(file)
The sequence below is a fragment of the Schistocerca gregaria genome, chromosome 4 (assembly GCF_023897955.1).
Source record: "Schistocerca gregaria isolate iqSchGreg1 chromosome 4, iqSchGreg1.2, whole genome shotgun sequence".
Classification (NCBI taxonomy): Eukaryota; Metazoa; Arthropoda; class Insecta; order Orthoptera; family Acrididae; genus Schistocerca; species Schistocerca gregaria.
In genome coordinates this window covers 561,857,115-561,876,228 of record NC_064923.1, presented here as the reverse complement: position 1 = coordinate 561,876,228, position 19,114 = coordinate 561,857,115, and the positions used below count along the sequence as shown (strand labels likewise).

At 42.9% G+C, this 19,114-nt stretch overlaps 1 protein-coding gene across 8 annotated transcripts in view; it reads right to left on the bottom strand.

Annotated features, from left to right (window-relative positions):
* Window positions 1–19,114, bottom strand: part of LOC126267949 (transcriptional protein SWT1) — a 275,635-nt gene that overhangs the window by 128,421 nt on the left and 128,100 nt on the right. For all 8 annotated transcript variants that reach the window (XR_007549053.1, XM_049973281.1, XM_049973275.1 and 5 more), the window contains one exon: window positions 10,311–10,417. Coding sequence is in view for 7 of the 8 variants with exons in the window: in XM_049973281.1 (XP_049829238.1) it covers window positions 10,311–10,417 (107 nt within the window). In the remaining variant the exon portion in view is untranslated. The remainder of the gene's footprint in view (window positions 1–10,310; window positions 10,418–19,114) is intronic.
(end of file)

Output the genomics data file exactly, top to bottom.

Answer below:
The sequence below is a fragment of the Schistocerca gregaria genome, chromosome 4 (assembly GCF_023897955.1).
Source record: "Schistocerca gregaria isolate iqSchGreg1 chromosome 4, iqSchGreg1.2, whole genome shotgun sequence".
Classification (NCBI taxonomy): Eukaryota; Metazoa; Arthropoda; class Insecta; order Orthoptera; family Acrididae; genus Schistocerca; species Schistocerca gregaria.
In genome coordinates this window covers 561,857,115-561,876,228 of record NC_064923.1, presented here as the reverse complement: position 1 = coordinate 561,876,228, position 19,114 = coordinate 561,857,115, and the positions used below count along the sequence as shown (strand labels likewise).

At 42.9% G+C, this 19,114-nt stretch overlaps 1 protein-coding gene across 8 annotated transcripts in view; it reads right to left on the bottom strand.

Annotated features, from left to right (window-relative positions):
* Window positions 1–19,114, bottom strand: part of LOC126267949 (transcriptional protein SWT1) — a 275,635-nt gene that overhangs the window by 128,421 nt on the left and 128,100 nt on the right. For all 8 annotated transcript variants that reach the window (XR_007549053.1, XM_049973281.1, XM_049973275.1 and 5 more), the window contains one exon: window positions 10,311–10,417. Coding sequence is in view for 7 of the 8 variants with exons in the window: in XM_049973281.1 (XP_049829238.1) it covers window positions 10,311–10,417 (107 nt within the window). In the remaining variant the exon portion in view is untranslated. The remainder of the gene's footprint in view (window positions 1–10,310; window positions 10,418–19,114) is intronic.